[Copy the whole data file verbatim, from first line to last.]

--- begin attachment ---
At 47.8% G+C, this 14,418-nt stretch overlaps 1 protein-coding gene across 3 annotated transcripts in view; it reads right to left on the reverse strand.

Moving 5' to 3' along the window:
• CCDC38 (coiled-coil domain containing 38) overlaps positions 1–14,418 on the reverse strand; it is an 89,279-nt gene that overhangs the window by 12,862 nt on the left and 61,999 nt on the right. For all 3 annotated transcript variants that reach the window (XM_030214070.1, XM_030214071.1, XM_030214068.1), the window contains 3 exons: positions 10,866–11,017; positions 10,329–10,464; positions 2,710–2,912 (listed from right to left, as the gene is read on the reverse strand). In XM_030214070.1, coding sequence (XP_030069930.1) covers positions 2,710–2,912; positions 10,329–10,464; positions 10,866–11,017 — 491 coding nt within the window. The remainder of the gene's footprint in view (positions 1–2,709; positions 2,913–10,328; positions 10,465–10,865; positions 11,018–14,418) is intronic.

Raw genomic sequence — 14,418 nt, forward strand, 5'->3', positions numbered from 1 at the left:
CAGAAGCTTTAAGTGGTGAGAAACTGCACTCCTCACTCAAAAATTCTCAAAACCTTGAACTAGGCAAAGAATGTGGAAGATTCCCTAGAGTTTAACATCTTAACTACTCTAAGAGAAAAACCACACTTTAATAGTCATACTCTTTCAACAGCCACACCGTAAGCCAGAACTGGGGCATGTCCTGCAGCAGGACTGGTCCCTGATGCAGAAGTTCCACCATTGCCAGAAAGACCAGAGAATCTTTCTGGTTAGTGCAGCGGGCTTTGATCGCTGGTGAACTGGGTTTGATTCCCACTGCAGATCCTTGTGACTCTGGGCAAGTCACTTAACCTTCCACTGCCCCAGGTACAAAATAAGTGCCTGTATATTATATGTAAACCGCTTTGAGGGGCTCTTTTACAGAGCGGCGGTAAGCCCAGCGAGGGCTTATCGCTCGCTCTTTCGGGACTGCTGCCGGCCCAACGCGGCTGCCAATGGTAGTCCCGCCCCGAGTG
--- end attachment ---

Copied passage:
At 47.8% G+C, this 14,418-nt stretch overlaps 1 protein-coding gene across 3 annotated transcripts in view; it reads right to left on the reverse strand.

Moving 5' to 3' along the window:
• CCDC38 (coiled-coil domain containing 38) overlaps positions 1–14,418 on the reverse strand; it is an 89,279-nt gene that overhangs the window by 12,862 nt on the left and 61,999 nt on the right. For all 3 annotated transcript variants that reach the window (XM_030214070.1, XM_030214071.1, XM_030214068.1), the window contains 3 exons: positions 10,866–11,017; positions 10,329–10,464; positions 2,710–2,912 (listed from right to left, as the gene is read on the reverse strand). In XM_030214070.1, coding sequence (XP_030069930.1) covers positions 2,710–2,912; positions 10,329–10,464; positions 10,866–11,017 — 491 coding nt within the window. The remainder of the gene's footprint in view (positions 1–2,709; positions 2,913–10,328; positions 10,465–10,865; positions 11,018–14,418) is intronic.

Raw genomic sequence — 14,418 nt, forward strand, 5'->3', positions numbered from 1 at the left:
CAGAAGCTTTAAGTGGTGAGAAACTGCACTCCTCACTCAAAAATTCTCAAAACCTTGAACTAGGCAAAGAATGTGGAAGATTCCCTAGAGTTTAACATCTTAACTACTCTAAGAGAAAAACCACACTTTAATAGTCATACTCTTTCAACAGCCACACCGTAAGCCAGAACTGGGGCATGTCCTGCAGCAGGACTGGTCCCTGATGCAGAAGTTCCACCATTGCCAGAAAGACCAGAGAATCTTTCTGGTTAGTGCAGCGGGCTTTGATCGCTGGTGAACTGGGTTTGATTCCCACTGCAGATCCTTGTGACTCTGGGCAAGTCACTTAACCTTCCACTGCCCCAGGTACAAAATAAGTGCCTGTATATTATATGTAAACCGCTTTGAGGGGCTCTTTTACAGAGCGGCGGTAAGCCCAGCGAGGGCTTATCGCTCGCTCTTTCGGGACTGCTGCCGGCCCAACGCGGCTGCCAATGGTAGTCCCGCCCCGAGTG